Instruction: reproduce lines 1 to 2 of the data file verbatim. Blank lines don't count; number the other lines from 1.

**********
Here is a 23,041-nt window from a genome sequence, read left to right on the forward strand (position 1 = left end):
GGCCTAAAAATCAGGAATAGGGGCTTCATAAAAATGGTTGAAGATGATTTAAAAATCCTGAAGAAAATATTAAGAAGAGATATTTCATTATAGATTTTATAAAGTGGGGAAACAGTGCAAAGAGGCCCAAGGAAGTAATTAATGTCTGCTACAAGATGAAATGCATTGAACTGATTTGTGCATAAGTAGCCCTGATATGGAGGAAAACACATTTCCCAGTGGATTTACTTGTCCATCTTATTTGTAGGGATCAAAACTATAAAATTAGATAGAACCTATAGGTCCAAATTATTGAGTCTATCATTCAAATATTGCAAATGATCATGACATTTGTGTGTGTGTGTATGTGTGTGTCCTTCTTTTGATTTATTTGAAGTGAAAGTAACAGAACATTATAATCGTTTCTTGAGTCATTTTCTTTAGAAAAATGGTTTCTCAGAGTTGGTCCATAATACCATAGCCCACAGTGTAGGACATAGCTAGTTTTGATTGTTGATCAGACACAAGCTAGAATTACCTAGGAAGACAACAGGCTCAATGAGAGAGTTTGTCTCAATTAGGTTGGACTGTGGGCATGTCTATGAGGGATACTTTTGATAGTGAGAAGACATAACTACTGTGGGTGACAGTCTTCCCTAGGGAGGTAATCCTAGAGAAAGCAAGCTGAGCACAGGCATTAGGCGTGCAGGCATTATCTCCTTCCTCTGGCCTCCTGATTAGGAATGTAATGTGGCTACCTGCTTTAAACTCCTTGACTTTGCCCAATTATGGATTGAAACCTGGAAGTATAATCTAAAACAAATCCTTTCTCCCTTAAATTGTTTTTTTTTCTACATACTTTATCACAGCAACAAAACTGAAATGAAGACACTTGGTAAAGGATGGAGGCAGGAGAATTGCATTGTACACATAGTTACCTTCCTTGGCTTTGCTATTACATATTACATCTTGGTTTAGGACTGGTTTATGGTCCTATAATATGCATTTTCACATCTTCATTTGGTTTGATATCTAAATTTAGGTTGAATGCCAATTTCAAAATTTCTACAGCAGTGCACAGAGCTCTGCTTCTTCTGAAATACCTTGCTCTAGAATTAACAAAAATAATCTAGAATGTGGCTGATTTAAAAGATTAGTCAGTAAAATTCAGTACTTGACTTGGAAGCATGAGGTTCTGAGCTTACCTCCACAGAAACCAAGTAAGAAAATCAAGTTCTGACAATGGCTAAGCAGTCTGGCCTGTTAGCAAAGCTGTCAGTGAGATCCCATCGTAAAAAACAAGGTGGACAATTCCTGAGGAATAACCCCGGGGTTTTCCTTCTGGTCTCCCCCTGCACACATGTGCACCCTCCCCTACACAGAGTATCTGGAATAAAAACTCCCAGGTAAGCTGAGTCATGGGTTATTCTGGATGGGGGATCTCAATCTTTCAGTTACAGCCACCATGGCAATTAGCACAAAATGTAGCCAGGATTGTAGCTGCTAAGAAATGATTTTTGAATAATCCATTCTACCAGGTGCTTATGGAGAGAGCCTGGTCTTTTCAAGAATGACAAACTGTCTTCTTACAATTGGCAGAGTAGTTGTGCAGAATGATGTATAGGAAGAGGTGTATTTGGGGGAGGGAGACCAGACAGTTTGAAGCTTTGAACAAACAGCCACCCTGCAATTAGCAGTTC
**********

Here is a 23,041-nt window from a genome sequence, read left to right on the forward strand (position 1 = left end):
GGCCTAAAAATCAGGAATAGGGGCTTCATAAAAATGGTTGAAGATGATTTAAAAATCCTGAAGAAAATATTAAGAAGAGATATTTCATTATAGATTTTATAAAGTGGGGAAACAGTGCAAAGAGGCCCAAGGAAGTAATTAATGTCTGCTACAAGATGAAATGCATTGAACTGATTTGTGCATAAGTAGCCCTGATATGGAGGAAAACACATTTCCCAGTGGATTTACTTGTCCATCTTATTTGTAGGGATCAAAACTATAAAATTAGATAGAACCTATAGGTCCAAATTATTGAGTCTATCATTCAAATATTGCAAATGATCATGACATTTGTGTGTGTGTGTATGTGTGTGTCCTTCTTTTGATTTATTTGAAGTGAAAGTAACAGAACATTATAATCGTTTCTTGAGTCATTTTCTTTAGAAAAATGGTTTCTCAGAGTTGGTCCATAATACCATAGCCCACAGTGTAGGACATAGCTAGTTTTGATTGTTGATCAGACACAAGCTAGAATTACCTAGGAAGACAACAGGCTCAATGAGAGAGTTTGTCTCAATTAGGTTGGACTGTGGGCATGTCTATGAGGGATACTTTTGATAGTGAGAAGACATAACTACTGTGGGTGACAGTCTTCCCTAGGGAGGTAATCCTAGAGAAAGCAAGCTGAGCACAGGCATTAGGCGTGCAGGCATTATCTCCTTCCTCTGGCCTCCTGATTAGGAATGTAATGTGGCTACCTGCTTTAAACTCCTTGACTTTGCCCAATTATGGATTGAAACCTGGAAGTATAATCTAAAACAAATCCTTTCTCCCTTAAATTGTTTTTTTTTCTACATACTTTATCACAGCAACAAAACTGAAATGAAGACACTTGGTAAAGGATGGAGGCAGGAGAATTGCATTGTACACATAGTTACCTTCCTTGGCTTTGCTATTACATATTACATCTTGGTTTAGGACTGGTTTATGGTCCTATAATATGCATTTTCACATCTTCATTTGGTTTGATATCTAAATTTAGGTTGAATGCCAATTTCAAAATTTCTACAGCAGTGCACAGAGCTCTGCTTCTTCTGAAATACCTTGCTCTAGAATTAACAAAAATAATCTAGAATGTGGCTGATTTAAAAGATTAGTCAGTAAAATTCAGTACTTGACTTGGAAGCATGAGGTTCTGAGCTTACCTCCACAGAAACCAAGTAAGAAAATCAAGTTCTGACAATGGCTAAGCAGTCTGGCCTGTTAGCAAAGCTGTCAGTGAGATCCCATCGTAAAAAACAAGGTGGACAATTCCTGAGGAATAACCCCGGGGTTTTCCTTCTGGTCTCCCCCTGCACACATGTGCACCCTCCCCTACACAGAGTATCTGGAATAAAAACTCCCAGGTAAGCTGAGTCATGGGTTATTCTGGATGGGGGATCTCAATCTTTCAGTTACAGCCACCATGGCAATTAGCACAAAATGTAGCCAGGATTGTAGCTGCTAAGAAATGATTTTTGAATAATCCATTCTACCAGGTGCTTATGGAGAGAGCCTGGTCTTTTCAAGAATGACAAACTGTCTTCTTACAATTGGCAGAGTAGTTGTGCAGAATGATGTATAGGAAGAGGTGTATTTGGGGGAGGGAGACCAGACAGTTTGAAGCTTTGAACAAACAGCCACCCTGCAATTAGCAGTTC